There is an incredible riddle hidden in the English translations of James 1, wrapped in the mystery of God’s wisdom, inside the enigma of the Greek language. This riddle is why the Greek word peirasmos is translated “trial” in verse 2 but “temptation” in verses 12-14. It is the same word, and yet we routinely translate and read it in two different senses.
What is going on here? I’m not a Greek scholar, but it appears as if that same word is used by James in two different, but still related, senses. In James’ use of this one word with two related meanings, I think there is a mystery of God’s wisdom for our lives.
In James 1:3, when James speaks of peirasmos as a “trial,” he speaks of it as something by which God tests our faith. If we accept the difficult things in our life with humility, faith, patience, wisdom, and prayer, as we learned in Saturday’s meditation, then God will perfect or refine us through the trial. In other words, regardless of the cause of the trial or the motivation of those who may cause it, God means the trial for our good, that we may be made holy, as He is holy.
He desires in whatever gives us trouble, from the smallest inconvenience that makes us want to curse under our breath to the largest life-endangering challenges, for us to turn to Him with humility, faith, patience, and prayer, which is to say, with wisdom and holiness.
But some of the “trials” in our lives are also “temptations,” which are both the word peirasmos. I’m not sure that we can equate “trials” completely with “temptations,” but they are very closely related. When something I don’t like happens in my life, that is, when I have a trial, I am often tempted to respond in an ungodly way. I’m tempted to turn to myself instead of God and to do what is not godly. I’m tempted to be impatient and curse or yell or retaliate. I’m tempted think about how I’ve been wronged and to be blind to how God desires to use the trial, and I’m tempted to try to respond to the trial without humbly and wisely praying to God to help me.
Just as trials are often temptations, it is also true that temptations are always trials. (Perhaps “temptations” are a subset of “trials.”) They are trials because they always present some degree of difficulty in my life. The temptations that come my way every day are also trials because they are challenging tests of my faith and faithfulness. They are tests from God to see if I will act humbly, faithfully, and lovingly or whether I will act out of selfishness and pride.
Because of the close connection between trials and temptations, which share that same Greek word, James must explain that though God tests His children through the trials in their lives, these trials become temptations through our own desires, and not because God Himself is tempting us. This is where I think the mystery of God and His ways comes in. It is often the case that one and the same trial can be both a test sent from God to strengthen and refine our faith and a temptation to sin.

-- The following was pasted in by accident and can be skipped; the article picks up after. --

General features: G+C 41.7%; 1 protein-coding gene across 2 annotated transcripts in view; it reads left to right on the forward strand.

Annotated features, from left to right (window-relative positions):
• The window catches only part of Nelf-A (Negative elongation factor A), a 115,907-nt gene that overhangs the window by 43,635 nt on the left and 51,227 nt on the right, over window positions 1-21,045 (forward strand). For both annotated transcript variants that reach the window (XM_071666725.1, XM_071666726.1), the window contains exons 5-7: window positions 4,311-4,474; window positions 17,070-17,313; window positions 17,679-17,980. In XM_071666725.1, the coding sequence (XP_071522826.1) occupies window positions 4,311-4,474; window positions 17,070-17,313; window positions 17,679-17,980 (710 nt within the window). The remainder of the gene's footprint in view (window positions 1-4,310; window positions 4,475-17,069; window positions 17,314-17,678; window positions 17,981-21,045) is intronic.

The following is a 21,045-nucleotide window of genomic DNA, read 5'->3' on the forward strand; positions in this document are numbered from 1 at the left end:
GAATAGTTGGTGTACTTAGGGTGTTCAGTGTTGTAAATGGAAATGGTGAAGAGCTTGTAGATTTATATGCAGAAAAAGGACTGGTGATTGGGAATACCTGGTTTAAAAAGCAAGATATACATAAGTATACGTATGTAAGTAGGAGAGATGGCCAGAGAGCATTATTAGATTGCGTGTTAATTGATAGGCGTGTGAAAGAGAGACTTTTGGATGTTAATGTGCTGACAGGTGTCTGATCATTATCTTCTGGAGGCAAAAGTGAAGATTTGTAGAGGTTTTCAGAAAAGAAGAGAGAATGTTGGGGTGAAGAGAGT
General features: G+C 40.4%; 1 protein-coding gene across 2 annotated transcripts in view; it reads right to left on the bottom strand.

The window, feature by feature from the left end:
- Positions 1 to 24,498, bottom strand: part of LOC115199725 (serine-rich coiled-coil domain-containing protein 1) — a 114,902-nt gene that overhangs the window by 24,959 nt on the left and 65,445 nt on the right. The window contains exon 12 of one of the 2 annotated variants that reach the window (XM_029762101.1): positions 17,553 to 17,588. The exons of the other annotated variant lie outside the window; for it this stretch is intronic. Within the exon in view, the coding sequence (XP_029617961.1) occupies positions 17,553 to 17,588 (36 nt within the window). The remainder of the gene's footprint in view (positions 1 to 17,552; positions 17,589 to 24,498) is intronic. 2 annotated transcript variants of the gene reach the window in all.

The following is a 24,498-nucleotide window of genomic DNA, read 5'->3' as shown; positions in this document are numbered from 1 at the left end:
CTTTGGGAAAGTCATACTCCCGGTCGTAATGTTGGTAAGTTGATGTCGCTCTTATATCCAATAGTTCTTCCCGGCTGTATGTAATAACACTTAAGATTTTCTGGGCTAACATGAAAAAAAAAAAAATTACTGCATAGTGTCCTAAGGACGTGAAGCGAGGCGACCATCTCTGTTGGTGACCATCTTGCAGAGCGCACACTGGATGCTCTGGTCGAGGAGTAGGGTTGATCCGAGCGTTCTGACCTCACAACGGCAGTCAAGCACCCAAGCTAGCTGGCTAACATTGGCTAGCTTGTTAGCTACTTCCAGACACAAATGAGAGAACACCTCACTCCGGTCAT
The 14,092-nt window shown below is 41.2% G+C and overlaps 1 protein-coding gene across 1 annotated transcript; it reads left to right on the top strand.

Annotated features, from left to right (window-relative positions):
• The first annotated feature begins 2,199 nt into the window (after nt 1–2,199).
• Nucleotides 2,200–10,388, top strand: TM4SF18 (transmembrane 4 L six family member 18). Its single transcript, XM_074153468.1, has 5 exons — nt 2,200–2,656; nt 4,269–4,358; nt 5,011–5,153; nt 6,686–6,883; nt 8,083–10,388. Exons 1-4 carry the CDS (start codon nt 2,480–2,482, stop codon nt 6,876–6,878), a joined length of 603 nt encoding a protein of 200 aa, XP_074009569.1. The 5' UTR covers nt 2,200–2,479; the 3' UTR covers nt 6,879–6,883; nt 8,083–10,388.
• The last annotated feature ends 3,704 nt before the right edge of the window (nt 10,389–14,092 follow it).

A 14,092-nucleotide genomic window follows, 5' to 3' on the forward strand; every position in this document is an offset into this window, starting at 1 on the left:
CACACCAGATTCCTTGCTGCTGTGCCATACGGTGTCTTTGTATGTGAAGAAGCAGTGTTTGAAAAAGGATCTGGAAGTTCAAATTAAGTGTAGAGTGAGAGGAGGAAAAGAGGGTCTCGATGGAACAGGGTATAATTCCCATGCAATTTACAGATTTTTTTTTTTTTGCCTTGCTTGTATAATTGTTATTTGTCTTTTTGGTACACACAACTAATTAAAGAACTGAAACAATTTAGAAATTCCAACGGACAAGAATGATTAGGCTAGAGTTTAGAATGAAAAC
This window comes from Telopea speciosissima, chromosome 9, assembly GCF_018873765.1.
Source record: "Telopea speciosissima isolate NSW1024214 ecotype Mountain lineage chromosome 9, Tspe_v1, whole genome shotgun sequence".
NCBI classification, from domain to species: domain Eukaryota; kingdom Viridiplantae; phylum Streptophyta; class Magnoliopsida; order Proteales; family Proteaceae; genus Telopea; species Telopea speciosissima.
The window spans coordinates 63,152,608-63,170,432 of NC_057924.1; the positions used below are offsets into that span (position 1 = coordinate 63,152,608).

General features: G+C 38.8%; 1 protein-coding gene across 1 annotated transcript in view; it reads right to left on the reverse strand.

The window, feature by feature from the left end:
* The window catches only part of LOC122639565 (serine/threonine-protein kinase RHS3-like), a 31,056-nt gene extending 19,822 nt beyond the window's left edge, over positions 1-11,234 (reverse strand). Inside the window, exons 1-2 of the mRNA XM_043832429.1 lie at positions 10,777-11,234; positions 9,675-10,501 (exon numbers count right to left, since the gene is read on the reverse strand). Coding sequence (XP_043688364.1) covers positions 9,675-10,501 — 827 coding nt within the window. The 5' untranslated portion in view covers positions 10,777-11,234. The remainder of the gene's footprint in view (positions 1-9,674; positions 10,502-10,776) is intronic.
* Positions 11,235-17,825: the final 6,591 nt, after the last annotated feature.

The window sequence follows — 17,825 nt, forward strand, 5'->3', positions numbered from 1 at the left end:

We see this mystery at work in the selling of Joseph in to slavery by his brothers. What the brothers did was undeniably evil, and they meant it for evil. But Joseph makes it clear that what they meant for evil God meant for good, so that Israel might be saved from famine. The same event has two different purposes, depending on whether the source is God or man. In the same way, what God desires to use as a test of our faith might be received by us as a temptation to sin.
The difference, therefore, is in how we use the trials God brings into our lives. Will we receive them as a test from God and receive them with wisdom, love, patience, humility, and prayer? If we do, then we will receive the crown of life, which is Christ Himself and the life that He brings.
Or will we receive the trials in our lives as a means of temptation? If we respond to the trials in our life on our own, we will seek our own desires and not the desires of God. In this case, our own desires (corrupt by themselves) will give birth to sin and, ultimately, a crown of death, which is life apart from Jesus Christ.
This, then, is the mystery that James reveals in his first chapter.
God the Father is the giver of every good and perfect gift, and even His tests of our faith are meant for our sanctification. Our job is to see all of life’s trials as God’s means of bringing us closer to Him and to respond to them with humility, faith, patience, and prayer (all of which will bring us closer to Him.) If we do this, then we will receive the crown of life that God has promised to the children He is forming to spend eternity with Him.
Prayer: Heavenly Father, the giver of every good and perfect gift, give me Your grace and strength to receive today’s trials in a faithful way. Remind and encourage me to turn to You more quickly; deliver me from temptation by seeking Your desires and not my own; and grant me Your blessing in trials through Jesus Christ our Lord.
Point for Meditation: Reflect on one particular way in which you allow a trial in your life to become a temptation that leads you into sin. Ask God to show you ways in which you can practice turning to Him instead of to yourself at the time of temptation.
Resolution: I resolve to receive each trial today as a means of God testing me that I might learn to come to Him more quickly with faith and faithfulness.
© 2013 Fr. Charles Erlandson
Category: Give Us This Day